Olympic Break Will Do These Devils Good

Doug GausepohlCorrespondent IFebruary 12, 2010

NEWARK, NJ - FEBRUARY 05:  Ilya Kovalchuk #17 of the New Jersey Devils celebrates after assisting on the first goal of the game against the Toronto Maple Leafs at the Prudential Center on February 5, 2010 in Newark, New Jersey.  (Photo by Jim McIsaac/Getty Images)
Jim McIsaac/Getty Images

The last month of hockey, if you want to call it that, has been chock full of frustration, misery, and woe for the New Jersey Devils

5-9-1 in the last 15 contests, with only 28 goals scored in those 15 games. In the last seven games, they've lost three in which they, at one point, held two goal leads. The power-play is 4-for-41 during the month-long time span, and they haven't been able to hold opponents under three goals for the past six games. The negative stats go on and on, kind of like the Energizer bunny but nowhere near as lovable.

The blame falls everywhere. Blame the offense for not getting that extra goal that would've been so crucial in almost every one of these games, save the three shutouts in Ottawa, Toronto, and at the Coliseum. Blame the defense for sloppy plays in the neutral and defensive zones. Blame Brodeur for not coming up with a big shutout or one goal allowed performance to temporarily put a stop this skid. 

Does the blame deserve to be evenly spread throughout? No. Some parties deserve it more than others, hence my article a few days back vehemently backing Brodeur when several people were claiming the weight falls squarely on his shoulders, which I have and always will disagree with. Never is one player responsible for a loss (exception: Luis Castillo).

Tons of negatives in Devil-land right now. Except for one that's coming up rather quickly, and I didn't anticipate a month ago I'd be so excited for:

The Olympic break.

I'm excited for a couple reasons. Number one, (these aren't in any particular order), is that I'll be covering the Czech Olympic team with B/R correspondent Jim Balint, which I'm absolutely stoked to do. This will be my first time actually paying attention to the Olympic games in my ten years as a hockey fan, and it will give me (and all hockey fans) a nice break from the daily tribulations of keeping up with the NHL news and standings.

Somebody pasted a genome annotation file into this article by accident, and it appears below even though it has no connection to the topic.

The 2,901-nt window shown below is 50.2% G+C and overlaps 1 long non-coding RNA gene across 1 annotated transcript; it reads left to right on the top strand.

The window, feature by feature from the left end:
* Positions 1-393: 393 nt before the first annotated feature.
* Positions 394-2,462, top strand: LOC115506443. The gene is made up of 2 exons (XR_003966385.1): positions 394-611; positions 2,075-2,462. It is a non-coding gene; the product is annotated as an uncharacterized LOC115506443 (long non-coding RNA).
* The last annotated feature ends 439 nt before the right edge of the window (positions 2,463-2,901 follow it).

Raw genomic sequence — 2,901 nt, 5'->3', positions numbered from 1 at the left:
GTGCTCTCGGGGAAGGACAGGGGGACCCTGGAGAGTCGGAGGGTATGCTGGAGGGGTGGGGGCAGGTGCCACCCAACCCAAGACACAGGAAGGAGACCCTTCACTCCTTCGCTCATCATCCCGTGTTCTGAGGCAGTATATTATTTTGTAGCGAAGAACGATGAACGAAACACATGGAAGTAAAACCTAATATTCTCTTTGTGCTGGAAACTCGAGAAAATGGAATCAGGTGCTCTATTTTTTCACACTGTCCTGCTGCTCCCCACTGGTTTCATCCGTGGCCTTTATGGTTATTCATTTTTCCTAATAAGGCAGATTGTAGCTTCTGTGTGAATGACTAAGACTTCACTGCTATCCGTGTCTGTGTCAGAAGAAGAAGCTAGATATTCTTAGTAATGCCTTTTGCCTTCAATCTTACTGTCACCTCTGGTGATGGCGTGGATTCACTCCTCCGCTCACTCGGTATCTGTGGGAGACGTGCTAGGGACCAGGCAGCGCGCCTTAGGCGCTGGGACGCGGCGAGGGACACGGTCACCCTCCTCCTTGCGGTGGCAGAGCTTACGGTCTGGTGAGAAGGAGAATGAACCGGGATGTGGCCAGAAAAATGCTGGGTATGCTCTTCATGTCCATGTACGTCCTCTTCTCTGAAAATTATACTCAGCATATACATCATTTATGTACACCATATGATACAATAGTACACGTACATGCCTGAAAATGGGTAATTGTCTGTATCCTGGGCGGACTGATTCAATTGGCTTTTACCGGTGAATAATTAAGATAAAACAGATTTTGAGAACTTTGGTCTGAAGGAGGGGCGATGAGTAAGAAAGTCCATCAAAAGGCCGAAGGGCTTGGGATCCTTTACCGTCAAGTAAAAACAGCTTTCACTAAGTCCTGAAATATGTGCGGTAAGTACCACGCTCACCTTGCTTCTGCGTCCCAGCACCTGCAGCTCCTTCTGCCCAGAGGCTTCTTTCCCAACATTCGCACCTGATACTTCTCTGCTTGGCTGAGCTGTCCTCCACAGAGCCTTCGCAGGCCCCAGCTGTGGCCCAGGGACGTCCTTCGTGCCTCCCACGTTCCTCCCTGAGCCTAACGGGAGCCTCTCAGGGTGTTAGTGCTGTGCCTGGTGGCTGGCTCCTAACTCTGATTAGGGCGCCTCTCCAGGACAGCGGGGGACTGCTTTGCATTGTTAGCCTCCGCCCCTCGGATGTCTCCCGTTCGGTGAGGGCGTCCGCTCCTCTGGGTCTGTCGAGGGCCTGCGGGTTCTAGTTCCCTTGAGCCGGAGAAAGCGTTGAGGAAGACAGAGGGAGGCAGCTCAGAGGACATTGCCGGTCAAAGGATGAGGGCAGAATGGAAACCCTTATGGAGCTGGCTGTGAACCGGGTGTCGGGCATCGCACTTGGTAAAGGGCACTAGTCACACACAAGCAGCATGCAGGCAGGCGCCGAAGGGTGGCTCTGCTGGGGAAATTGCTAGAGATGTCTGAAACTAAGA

Reason number two is this two-week break will give the Devils a prolonged break they desperately need. Mainstays such as Paul Martin and David Clarkson should be ready to go the first game after the Olympic break, which will definitely give a shot in the arm to this team which can have no real excuse of fatigue aside from the Olympic players after this vacation.

The Devils play of late has been one word: sloppy. Sloppy play usually means the players guilty of that play are worn out. It has indeed been a condensed schedule this year with the Olympics taking a two-week bite out of the season. Teams have been playing on back-to-back nights and three-of-four much more often than they normally would, and the Devils are no different.

The Devils aren't the only team to seem to have fallen back down to Earth with the Olympic break coming up. The Sabres, who once had a double-digit points lead over Ottawa, are now tied atop the Northeast Division with that same Senator team that seemed so distant just a month or so ago. 

Calgary isn't too far detached from a nine-game losing streak which saw them plummet down the Western Conference standings that they are still trying to recover from.

At the same time, there are teams who are just plain sad to see the Olympic break come, such as the Capitals who, prior to last night's loss against Montreal, had won 14 games in a row, and the Senators that I mentioned before, who have magically sprung themselves back into the discussion for the Northeast Division.

Unfortunately, the Devils are anything but sad to see the Olympic break come, both from a health and psychological standpoint.   

It's funny, because two months back you would never think the Devils would be in a dry-spell like this. In early December, many were confident this team would get to the Eastern Conference Finals without much of a problem.

Tough to say the same right now.

But when they come back on March 2nd in San Jose, expect a Devils team more like the one we grew to love in October and November, and less like the one that's been dropping opportunities right and left. Expect them to have legs, and expect them to want to come out and prove that this past month was little more than an aberration.

Understandable to not have the confidence in this team at the moment. With the way they're playing, there's not too much of a reason to believe besides the faith that they'll eventually come around, and they will.

But to think with the talent they have on paper that this team can't come absolutely storming out of the gate in the very short "second half", you'd be foolish. All NHL teams and fans take note, these are not the real New Jersey Devils.

But you'll see them soon enough.


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